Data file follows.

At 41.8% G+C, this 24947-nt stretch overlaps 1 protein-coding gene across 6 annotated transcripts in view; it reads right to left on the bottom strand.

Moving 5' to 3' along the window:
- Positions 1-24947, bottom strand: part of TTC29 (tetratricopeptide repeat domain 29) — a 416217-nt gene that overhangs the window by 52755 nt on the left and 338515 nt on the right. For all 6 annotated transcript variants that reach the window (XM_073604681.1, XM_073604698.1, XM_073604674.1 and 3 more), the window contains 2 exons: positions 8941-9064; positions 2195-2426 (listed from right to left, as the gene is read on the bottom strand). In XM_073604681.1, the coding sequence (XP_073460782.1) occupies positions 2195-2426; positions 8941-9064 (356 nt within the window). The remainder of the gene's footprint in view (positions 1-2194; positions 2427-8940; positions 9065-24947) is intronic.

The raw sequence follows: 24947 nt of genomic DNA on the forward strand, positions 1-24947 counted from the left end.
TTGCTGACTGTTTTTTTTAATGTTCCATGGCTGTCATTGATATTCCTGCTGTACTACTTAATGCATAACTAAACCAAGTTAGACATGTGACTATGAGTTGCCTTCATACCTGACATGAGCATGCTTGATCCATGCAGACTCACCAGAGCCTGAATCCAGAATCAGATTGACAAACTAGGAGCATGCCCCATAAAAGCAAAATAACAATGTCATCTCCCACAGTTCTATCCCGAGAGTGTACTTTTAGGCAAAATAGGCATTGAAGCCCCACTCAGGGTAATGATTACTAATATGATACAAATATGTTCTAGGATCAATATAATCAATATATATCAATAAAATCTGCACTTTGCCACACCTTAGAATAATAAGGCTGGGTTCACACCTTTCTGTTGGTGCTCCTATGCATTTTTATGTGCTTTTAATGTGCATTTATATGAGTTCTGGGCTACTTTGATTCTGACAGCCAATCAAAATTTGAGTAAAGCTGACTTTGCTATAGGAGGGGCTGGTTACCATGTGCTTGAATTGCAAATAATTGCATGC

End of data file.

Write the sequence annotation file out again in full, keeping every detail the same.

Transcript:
At 41.8% G+C, this 24947-nt stretch overlaps 1 protein-coding gene across 6 annotated transcripts in view; it reads right to left on the bottom strand.

Moving 5' to 3' along the window:
- Positions 1-24947, bottom strand: part of TTC29 (tetratricopeptide repeat domain 29) — a 416217-nt gene that overhangs the window by 52755 nt on the left and 338515 nt on the right. For all 6 annotated transcript variants that reach the window (XM_073604681.1, XM_073604698.1, XM_073604674.1 and 3 more), the window contains 2 exons: positions 8941-9064; positions 2195-2426 (listed from right to left, as the gene is read on the bottom strand). In XM_073604681.1, the coding sequence (XP_073460782.1) occupies positions 2195-2426; positions 8941-9064 (356 nt within the window). The remainder of the gene's footprint in view (positions 1-2194; positions 2427-8940; positions 9065-24947) is intronic.

The raw sequence follows: 24947 nt of genomic DNA on the forward strand, positions 1-24947 counted from the left end.
TTGCTGACTGTTTTTTTTAATGTTCCATGGCTGTCATTGATATTCCTGCTGTACTACTTAATGCATAACTAAACCAAGTTAGACATGTGACTATGAGTTGCCTTCATACCTGACATGAGCATGCTTGATCCATGCAGACTCACCAGAGCCTGAATCCAGAATCAGATTGACAAACTAGGAGCATGCCCCATAAAAGCAAAATAACAATGTCATCTCCCACAGTTCTATCCCGAGAGTGTACTTTTAGGCAAAATAGGCATTGAAGCCCCACTCAGGGTAATGATTACTAATATGATACAAATATGTTCTAGGATCAATATAATCAATATATATCAATAAAATCTGCACTTTGCCACACCTTAGAATAATAAGGCTGGGTTCACACCTTTCTGTTGGTGCTCCTATGCATTTTTATGTGCTTTTAATGTGCATTTATATGAGTTCTGGGCTACTTTGATTCTGACAGCCAATCAAAATTTGAGTAAAGCTGACTTTGCTATAGGAGGGGCTGGTTACCATGTGCTTGAATTGCAAATAATTGCATGC